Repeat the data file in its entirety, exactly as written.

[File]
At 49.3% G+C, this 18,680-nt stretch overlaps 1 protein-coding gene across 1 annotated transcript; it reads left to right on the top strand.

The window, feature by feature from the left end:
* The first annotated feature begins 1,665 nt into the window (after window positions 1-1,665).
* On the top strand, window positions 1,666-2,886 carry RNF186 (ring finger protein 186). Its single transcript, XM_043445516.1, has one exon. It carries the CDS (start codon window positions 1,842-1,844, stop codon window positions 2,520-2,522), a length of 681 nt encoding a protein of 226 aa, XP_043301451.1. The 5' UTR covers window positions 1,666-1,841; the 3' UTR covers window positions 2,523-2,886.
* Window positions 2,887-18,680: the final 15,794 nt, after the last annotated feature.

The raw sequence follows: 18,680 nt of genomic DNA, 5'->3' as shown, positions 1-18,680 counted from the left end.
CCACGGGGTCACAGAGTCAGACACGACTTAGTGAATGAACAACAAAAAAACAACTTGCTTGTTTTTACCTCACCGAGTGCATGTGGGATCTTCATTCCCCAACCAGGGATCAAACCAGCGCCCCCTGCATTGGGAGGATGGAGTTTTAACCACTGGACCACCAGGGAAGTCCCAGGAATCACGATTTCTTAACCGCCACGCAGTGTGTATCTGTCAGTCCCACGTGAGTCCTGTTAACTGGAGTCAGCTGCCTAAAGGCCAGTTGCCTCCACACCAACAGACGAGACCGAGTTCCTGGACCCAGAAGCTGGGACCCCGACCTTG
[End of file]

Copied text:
At 49.3% G+C, this 18,680-nt stretch overlaps 1 protein-coding gene across 1 annotated transcript; it reads left to right on the top strand.

The window, feature by feature from the left end:
* The first annotated feature begins 1,665 nt into the window (after window positions 1-1,665).
* On the top strand, window positions 1,666-2,886 carry RNF186 (ring finger protein 186). Its single transcript, XM_043445516.1, has one exon. It carries the CDS (start codon window positions 1,842-1,844, stop codon window positions 2,520-2,522), a length of 681 nt encoding a protein of 226 aa, XP_043301451.1. The 5' UTR covers window positions 1,666-1,841; the 3' UTR covers window positions 2,523-2,886.
* Window positions 2,887-18,680: the final 15,794 nt, after the last annotated feature.

The raw sequence follows: 18,680 nt of genomic DNA, 5'->3' as shown, positions 1-18,680 counted from the left end.
CCACGGGGTCACAGAGTCAGACACGACTTAGTGAATGAACAACAAAAAAACAACTTGCTTGTTTTTACCTCACCGAGTGCATGTGGGATCTTCATTCCCCAACCAGGGATCAAACCAGCGCCCCCTGCATTGGGAGGATGGAGTTTTAACCACTGGACCACCAGGGAAGTCCCAGGAATCACGATTTCTTAACCGCCACGCAGTGTGTATCTGTCAGTCCCACGTGAGTCCTGTTAACTGGAGTCAGCTGCCTAAAGGCCAGTTGCCTCCACACCAACAGACGAGACCGAGTTCCTGGACCCAGAAGCTGGGACCCCGACCTTG